I went over to my computer and sent an email to Pierre Abu Saab. His article began by stating that if the Rolling Stones had refused to play a concert in Israel as a result of the Palestinian campaign for a cultural boycott of the country, then Mahmoud Darwish shouldn’t go to Haifa. So for Mahmoud Darwish, the Palestinian, to become a true supporter of Palestine he needs to be transformed into an Englishman with a political conscience. He needs to treat the Palestine occupied in 1948, his homeland, as Israel, and the Palestinians who live there as Israelis. He must declare that Haifa is enemy territory. Don’t go back to Haifa. I write to Abu Saab in a temper and an hour later his reply comes back, urging me to write on the subject and mention Ghassan Kanafani, who was assassinated 35 years ago this week. Right… July 8… I’d completely forgotten… I take up the challenge and try to start writing, but am again paralyzed by an overwhelming sense of embarrassment. I’m not embarrassed because only last night I was nodding my head in agreement that Darwish should carried to the slaughtering block, but because I was attempting to exonerate myself for this drunken, sheep-like conformity. Worse than the agreement itself was my attempt to pretend it was forgiven. That I nodded at all suggests I’m just one part of the bitter, swarming masses, all infected with the disease of dissent and division. Yet to presume to rescue Darwish? Who am I to do that? My embarrassment deepens. I retreat into silence and cast my mind back over the 35 years that have transformed “returning to Haifa” into “don’t return to Haifa”. People don’t notice change when it’s gradual and slow, but when something turns into its polar opposite in the space of a night, things that have long been obscure become clear as day.
Why did Ghassan Kanafani write Returning to Haifa, and now we write “Don’t return to Haifa”?
In Returning to Haifa our Palestinian protagonist is transformed into an Israeli. Kanafani presents his version of a nightmare, perhaps his own personal nightmare, by showing that given the right circumstances the victim can become the killer. The novel confronts Palestinians with an existential question: What does it mean to be Palestinian? In a less direct form it poses a moral question about the individual’s responsibility for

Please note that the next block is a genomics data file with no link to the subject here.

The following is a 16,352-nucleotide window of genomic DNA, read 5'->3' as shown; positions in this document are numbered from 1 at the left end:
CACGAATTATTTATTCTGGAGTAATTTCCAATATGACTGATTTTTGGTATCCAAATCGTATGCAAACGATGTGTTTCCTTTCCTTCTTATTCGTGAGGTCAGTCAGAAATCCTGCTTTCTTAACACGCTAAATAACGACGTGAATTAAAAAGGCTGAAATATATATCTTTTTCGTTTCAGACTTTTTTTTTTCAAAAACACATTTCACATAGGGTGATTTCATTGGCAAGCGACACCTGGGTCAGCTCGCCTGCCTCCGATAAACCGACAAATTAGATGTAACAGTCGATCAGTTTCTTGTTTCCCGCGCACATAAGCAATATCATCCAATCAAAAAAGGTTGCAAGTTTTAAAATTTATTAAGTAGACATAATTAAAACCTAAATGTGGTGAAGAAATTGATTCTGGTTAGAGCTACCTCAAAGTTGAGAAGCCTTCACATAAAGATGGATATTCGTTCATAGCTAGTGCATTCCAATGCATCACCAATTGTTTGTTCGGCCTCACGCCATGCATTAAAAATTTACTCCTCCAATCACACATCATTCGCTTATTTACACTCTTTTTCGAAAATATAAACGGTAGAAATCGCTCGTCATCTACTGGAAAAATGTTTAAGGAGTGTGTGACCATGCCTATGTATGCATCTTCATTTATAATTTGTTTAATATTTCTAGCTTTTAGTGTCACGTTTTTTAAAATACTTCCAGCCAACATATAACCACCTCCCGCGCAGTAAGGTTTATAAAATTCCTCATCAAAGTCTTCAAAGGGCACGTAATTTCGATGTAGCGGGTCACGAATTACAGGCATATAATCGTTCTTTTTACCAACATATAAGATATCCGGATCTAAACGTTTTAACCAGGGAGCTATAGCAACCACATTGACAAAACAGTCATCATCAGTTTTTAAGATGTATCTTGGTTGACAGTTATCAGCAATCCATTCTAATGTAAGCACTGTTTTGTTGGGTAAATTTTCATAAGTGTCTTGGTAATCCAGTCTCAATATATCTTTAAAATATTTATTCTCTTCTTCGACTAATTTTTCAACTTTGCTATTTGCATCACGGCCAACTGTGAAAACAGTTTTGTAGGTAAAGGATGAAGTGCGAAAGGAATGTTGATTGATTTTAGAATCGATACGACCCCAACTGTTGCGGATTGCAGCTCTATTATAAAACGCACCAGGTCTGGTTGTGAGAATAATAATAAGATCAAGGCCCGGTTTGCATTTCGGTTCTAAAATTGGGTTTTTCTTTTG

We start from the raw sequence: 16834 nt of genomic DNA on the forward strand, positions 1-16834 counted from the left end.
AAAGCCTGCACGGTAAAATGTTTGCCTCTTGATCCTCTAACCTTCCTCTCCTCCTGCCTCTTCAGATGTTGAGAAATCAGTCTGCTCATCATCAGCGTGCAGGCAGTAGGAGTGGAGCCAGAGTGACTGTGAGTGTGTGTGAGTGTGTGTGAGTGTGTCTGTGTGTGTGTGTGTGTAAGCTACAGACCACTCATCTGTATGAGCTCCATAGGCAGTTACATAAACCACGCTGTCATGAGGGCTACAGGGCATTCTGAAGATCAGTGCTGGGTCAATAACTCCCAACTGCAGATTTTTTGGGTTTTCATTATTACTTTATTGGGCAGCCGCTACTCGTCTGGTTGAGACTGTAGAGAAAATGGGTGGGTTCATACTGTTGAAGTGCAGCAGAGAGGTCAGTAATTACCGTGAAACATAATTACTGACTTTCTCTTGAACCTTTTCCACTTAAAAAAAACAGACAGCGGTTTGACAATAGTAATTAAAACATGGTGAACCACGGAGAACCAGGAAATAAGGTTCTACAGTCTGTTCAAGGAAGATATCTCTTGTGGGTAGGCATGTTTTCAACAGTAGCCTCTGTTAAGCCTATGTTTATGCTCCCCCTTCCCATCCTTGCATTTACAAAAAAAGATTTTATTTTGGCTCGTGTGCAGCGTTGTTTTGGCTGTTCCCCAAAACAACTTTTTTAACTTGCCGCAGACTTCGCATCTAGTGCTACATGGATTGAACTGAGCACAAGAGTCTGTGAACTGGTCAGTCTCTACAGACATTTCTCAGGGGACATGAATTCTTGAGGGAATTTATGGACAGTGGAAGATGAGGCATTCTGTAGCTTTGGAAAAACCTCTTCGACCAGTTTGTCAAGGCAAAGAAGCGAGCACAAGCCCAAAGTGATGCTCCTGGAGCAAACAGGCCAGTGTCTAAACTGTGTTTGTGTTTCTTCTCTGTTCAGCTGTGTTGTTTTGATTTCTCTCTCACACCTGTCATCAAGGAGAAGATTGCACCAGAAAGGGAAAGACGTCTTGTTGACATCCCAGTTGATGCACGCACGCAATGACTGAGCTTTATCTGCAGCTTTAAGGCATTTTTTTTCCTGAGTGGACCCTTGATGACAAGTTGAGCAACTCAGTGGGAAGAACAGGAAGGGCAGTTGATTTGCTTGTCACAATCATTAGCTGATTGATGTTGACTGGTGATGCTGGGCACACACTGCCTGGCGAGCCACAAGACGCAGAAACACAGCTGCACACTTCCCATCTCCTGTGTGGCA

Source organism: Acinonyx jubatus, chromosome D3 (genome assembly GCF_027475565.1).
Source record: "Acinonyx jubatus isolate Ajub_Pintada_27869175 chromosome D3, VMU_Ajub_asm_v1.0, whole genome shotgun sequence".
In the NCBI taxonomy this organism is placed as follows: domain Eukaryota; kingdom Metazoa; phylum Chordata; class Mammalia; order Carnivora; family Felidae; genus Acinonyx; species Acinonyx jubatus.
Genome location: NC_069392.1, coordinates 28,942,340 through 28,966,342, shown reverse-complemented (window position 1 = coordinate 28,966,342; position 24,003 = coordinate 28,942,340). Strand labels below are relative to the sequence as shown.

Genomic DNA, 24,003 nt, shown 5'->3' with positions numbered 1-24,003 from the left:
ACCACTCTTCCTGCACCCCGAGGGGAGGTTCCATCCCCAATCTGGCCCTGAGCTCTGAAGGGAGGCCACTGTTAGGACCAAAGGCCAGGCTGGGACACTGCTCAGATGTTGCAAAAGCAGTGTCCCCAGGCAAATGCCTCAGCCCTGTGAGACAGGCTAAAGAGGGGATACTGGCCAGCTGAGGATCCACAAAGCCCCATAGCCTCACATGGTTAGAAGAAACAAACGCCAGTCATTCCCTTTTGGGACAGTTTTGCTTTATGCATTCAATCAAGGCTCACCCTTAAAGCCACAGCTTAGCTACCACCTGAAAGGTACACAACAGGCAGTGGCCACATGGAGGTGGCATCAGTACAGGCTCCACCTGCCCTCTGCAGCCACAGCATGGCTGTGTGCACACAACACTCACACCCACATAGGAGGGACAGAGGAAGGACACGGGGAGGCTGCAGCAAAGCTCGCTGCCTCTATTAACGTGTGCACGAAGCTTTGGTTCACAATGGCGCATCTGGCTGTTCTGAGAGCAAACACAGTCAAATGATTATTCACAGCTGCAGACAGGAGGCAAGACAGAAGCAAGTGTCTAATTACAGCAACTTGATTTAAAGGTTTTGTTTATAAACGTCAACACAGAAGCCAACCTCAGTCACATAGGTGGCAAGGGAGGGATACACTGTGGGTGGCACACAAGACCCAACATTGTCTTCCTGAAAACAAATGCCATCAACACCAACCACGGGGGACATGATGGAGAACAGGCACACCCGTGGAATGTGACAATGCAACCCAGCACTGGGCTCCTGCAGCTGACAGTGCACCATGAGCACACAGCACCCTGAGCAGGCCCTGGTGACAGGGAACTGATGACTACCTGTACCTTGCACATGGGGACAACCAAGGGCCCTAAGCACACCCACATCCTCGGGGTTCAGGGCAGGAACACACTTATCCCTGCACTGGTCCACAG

human suffering and their ability to feel the pain of others regardless of nationality or religious affiliation.
Now, in 2007, we write, “Don’t return to Haifa,” a statement that asks nothing more than the old question: “Who are you with? Them or us?” This is not an existential question; it’s more like a simple equation. Place anything you like in the two spaces marked “with us” or “with them”, and you get the same result every time: betrayal. It can be anything: Fatah or Hamas, Gaza or Haifa, imprisoned until death or dead, elected corruptly or possessed of a corrupt legitimacy, your weariness or the weariness of others. Who are you with?
I pore over this question every day. Personally, I hate being unable to answer questions, but my inability to answer this one in particular is now my sole concern.
Without hesitation, without stumbling, I say coolly and calmly, “I am not with us” and I’ll stay that way so long as this is the only question on offer. I shall maintain my silence and, it seems, my sadness too.